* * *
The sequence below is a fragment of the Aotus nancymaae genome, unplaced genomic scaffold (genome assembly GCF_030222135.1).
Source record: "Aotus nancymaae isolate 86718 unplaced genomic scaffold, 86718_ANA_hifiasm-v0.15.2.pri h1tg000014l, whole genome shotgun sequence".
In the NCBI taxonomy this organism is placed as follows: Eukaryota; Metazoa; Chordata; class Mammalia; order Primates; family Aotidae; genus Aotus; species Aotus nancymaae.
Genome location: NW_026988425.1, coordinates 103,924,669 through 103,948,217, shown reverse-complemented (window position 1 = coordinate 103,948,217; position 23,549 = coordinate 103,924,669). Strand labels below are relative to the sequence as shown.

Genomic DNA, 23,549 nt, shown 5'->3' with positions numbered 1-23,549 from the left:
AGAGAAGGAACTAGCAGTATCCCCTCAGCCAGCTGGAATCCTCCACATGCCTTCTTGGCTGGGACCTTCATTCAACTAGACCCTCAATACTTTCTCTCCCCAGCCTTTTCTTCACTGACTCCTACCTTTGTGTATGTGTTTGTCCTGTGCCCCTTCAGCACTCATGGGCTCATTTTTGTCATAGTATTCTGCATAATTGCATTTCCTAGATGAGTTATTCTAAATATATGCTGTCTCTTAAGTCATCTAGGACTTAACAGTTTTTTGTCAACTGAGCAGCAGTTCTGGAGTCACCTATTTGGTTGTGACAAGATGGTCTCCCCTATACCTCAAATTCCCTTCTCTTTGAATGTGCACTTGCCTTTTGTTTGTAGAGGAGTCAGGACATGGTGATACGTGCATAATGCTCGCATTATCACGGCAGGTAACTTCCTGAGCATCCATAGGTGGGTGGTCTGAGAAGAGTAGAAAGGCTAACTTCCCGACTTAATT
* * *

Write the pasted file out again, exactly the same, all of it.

The sequence below is a fragment of the Aotus nancymaae genome, unplaced genomic scaffold (genome assembly GCF_030222135.1).
Source record: "Aotus nancymaae isolate 86718 unplaced genomic scaffold, 86718_ANA_hifiasm-v0.15.2.pri h1tg000014l, whole genome shotgun sequence".
In the NCBI taxonomy this organism is placed as follows: Eukaryota; Metazoa; Chordata; class Mammalia; order Primates; family Aotidae; genus Aotus; species Aotus nancymaae.
Genome location: NW_026988425.1, coordinates 103,924,669 through 103,948,217, shown reverse-complemented (window position 1 = coordinate 103,948,217; position 23,549 = coordinate 103,924,669). Strand labels below are relative to the sequence as shown.

Genomic DNA, 23,549 nt, shown 5'->3' with positions numbered 1-23,549 from the left:
AGAGAAGGAACTAGCAGTATCCCCTCAGCCAGCTGGAATCCTCCACATGCCTTCTTGGCTGGGACCTTCATTCAACTAGACCCTCAATACTTTCTCTCCCCAGCCTTTTCTTCACTGACTCCTACCTTTGTGTATGTGTTTGTCCTGTGCCCCTTCAGCACTCATGGGCTCATTTTTGTCATAGTATTCTGCATAATTGCATTTCCTAGATGAGTTATTCTAAATATATGCTGTCTCTTAAGTCATCTAGGACTTAACAGTTTTTTGTCAACTGAGCAGCAGTTCTGGAGTCACCTATTTGGTTGTGACAAGATGGTCTCCCCTATACCTCAAATTCCCTTCTCTTTGAATGTGCACTTGCCTTTTGTTTGTAGAGGAGTCAGGACATGGTGATACGTGCATAATGCTCGCATTATCACGGCAGGTAACTTCCTGAGCATCCATAGGTGGGTGGTCTGAGAAGAGTAGAAAGGCTAACTTCCCGACTTAATT